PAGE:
New member
Feb 27, 2022
Hello! I hope you’re having a good day. Alright so I’m new lovebird owner I know absolutely adore and Love mine. I got it about 2 weeks ago from a bird store. First of all, they weren’t treating the poor guy well there, and they were keeping Like 20 of them in one small cage and grabbed them very hard from the neck when they wanted to get them out. So I understand why my lovebird would be scared of hands. I got some tips and accordingly, I let the bird get used to his new house for a couple of days which I think he did, because he was very quiet at first and now he’s chirping more. After almost a week, I let the bird out in the bathroom with me sitting there and played lovebird sounds and he enjoyed it very very much. Of course sometime I had no choice but to guide him with my hands back to his cage. But he is sooooooooooo scared of either me or my hands. I dont know how old he is. the very tip of his beak is still a bit black. What do I do? Am I doing something wrong?


Well-known member
Aug 2, 2018
Full house
hello and welcome to the forum!

It can take a lot of patience to befriend a parrot. Just going to cage many times a day to say hello and offer a favorite food item by hand csn help. Starts to have them associate you with good things.

Hopefully this thread bump will get some good tips from other members.

Here us thread by a lovebird enthusiasts

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New member
Jun 16, 2020
Dirk- yellow-sided GCC
Queenie- pineapple GCC
Dusty- albino cockatiel
Raz - pastel-face pied cockatiel

It sounds like you are doing a wonderful job with them, and I definitely think that with enough patience they will become less timid. It can take a very long time to gain the trust of a bird, but I think you are already on the right track!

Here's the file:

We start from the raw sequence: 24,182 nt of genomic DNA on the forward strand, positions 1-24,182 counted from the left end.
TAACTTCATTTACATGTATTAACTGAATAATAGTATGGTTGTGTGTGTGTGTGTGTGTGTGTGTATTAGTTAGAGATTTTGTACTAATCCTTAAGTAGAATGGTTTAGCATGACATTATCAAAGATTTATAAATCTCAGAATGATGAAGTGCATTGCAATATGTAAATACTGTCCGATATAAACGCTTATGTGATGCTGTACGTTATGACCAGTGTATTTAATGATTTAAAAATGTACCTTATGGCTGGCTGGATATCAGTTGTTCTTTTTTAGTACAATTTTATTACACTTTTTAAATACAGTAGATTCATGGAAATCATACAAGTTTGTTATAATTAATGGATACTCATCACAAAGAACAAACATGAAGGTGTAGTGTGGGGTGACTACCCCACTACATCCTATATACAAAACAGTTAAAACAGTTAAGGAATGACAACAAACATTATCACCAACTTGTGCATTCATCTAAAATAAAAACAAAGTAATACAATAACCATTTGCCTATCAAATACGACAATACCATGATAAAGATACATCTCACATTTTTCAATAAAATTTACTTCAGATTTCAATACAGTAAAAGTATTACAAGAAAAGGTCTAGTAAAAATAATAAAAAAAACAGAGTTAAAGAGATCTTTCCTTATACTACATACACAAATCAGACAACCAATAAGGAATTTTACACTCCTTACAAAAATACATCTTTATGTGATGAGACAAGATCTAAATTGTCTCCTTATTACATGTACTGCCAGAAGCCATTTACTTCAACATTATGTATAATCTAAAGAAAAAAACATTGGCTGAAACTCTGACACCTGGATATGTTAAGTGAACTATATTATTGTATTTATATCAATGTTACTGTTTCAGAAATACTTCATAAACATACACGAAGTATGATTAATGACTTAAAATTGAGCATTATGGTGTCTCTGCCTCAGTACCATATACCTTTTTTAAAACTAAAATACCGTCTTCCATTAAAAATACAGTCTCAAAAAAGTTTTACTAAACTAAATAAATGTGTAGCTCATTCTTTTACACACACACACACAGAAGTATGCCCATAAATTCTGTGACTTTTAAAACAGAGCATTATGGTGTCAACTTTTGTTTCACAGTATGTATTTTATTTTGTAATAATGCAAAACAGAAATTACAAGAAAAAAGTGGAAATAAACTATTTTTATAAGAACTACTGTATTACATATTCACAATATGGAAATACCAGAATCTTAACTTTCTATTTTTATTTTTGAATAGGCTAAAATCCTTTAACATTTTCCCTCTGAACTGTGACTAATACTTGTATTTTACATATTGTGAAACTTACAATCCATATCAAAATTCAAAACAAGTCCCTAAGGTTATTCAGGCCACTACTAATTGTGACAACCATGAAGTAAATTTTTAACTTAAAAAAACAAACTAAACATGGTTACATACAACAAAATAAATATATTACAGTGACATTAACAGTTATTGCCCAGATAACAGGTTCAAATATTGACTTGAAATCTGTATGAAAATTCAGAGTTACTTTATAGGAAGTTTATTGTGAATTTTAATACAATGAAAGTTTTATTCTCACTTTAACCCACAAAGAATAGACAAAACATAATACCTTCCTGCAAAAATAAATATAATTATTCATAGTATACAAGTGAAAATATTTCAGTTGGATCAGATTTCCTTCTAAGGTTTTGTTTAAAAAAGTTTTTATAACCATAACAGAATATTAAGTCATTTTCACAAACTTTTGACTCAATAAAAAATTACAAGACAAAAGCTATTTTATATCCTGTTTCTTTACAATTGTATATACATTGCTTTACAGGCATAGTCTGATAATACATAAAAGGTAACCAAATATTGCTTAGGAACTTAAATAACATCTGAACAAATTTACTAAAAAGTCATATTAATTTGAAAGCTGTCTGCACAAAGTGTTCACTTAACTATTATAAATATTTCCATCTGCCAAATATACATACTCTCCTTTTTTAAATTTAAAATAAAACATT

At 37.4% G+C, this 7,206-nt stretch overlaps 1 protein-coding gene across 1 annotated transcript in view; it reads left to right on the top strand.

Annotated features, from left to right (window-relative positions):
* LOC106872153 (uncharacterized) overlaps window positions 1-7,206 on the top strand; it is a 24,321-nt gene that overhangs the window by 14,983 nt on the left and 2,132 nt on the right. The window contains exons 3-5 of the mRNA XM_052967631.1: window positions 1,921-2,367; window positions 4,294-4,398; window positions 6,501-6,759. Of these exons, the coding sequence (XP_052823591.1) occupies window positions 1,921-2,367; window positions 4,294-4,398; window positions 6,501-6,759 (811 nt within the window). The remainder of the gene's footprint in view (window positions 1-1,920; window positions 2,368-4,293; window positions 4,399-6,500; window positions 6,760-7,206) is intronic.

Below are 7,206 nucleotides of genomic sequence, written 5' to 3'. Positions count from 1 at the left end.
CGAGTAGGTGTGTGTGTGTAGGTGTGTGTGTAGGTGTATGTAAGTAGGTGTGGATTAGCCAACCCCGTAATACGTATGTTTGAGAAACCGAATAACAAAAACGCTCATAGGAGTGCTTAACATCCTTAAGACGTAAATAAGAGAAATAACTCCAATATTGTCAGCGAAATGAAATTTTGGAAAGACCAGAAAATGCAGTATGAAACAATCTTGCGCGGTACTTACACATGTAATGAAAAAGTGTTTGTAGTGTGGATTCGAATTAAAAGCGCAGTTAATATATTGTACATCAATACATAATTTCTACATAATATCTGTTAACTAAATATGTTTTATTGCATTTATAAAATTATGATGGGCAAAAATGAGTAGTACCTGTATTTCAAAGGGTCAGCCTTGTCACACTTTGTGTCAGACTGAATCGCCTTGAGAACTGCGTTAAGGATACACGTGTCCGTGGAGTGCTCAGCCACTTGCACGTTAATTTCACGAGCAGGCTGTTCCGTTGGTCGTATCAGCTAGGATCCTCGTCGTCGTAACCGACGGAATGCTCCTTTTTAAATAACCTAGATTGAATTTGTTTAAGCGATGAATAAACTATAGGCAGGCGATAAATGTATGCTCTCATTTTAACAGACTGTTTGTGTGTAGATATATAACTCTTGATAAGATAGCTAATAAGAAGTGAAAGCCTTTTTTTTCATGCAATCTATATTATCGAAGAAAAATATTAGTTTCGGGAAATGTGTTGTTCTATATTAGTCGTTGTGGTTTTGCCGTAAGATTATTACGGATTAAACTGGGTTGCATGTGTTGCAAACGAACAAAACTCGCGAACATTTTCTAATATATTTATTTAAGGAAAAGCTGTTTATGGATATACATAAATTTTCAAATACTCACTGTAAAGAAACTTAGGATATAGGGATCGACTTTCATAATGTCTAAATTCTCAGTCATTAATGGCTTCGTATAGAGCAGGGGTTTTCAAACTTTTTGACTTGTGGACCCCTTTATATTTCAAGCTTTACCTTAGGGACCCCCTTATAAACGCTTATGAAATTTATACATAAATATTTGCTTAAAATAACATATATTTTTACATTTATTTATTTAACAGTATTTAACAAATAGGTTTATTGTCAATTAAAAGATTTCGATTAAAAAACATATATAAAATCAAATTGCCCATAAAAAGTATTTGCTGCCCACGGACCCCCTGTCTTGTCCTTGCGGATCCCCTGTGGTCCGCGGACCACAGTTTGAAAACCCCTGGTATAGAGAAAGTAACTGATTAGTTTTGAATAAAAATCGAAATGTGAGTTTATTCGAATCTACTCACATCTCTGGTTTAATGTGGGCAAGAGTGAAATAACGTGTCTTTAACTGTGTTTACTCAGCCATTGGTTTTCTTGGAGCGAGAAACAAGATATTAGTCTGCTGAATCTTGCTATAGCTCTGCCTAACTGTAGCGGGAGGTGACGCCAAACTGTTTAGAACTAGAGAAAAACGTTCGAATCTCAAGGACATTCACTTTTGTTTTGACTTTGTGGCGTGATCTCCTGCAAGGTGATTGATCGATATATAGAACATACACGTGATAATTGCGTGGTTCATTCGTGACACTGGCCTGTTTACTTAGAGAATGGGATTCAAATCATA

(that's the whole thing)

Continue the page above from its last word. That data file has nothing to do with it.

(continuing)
There are lots of small things you can do to bond with them. Like what has already been said, being in the same room as them can really help. Then you can slowly start offering treats by hand, and eventually you may be able to encourage them to step up onto your hand. You can also try other things, like having toys out for them to play with, but the most important thing is for them to associate you with good things.

Also keep in mind their body language. If they start to show signs of anxiety, fear, or aggression, it's probably a good idea to put them back in their cage and let them calm down for a while.

These are the methods I used to help gain the trust of my newest bird as they were from an aviary. It took a few months, but she is comfortable now and is an absolute sweet heart.


Well-known member
Apr 25, 2020
I’ve had some very sweet lovebirds. They can be very tame especially if you play with them every day. If your little guy has black on the tip of his beak, he is a very young bird. I’m not sure how young.

I would feed your lovebird treats through the cage bars to help him learn you are the source of joy. I would whisper sweet nothings to him/ her while feeding things like fresh sweet corn or peas or gloppy squash or safflower seeds. Or sing him songs with his name inserted—the best kind for birds. My lovebird was named Clementine. My boyfriend hated that folksong but the bird thought it was great.

When I have a jumpy bird, I have petted it using my nose. That and kisses don’t use hands and so are less scary. Though you can get a good pinch if you’re unlucky. I hold my hands behind my back when approaching a scared bird, too.

I also have always had the best relationship with my birds when I lived in a studio apartment and they could watch me sleep. I’m convinced that seeing me asleep looking ridiculous and vulnerable really helped my little conure to like me more. So if his cage is in your bedroom, you’re in luck. You could also take a nap on the sofa if he’s in the living room. (Just my wacky idea)

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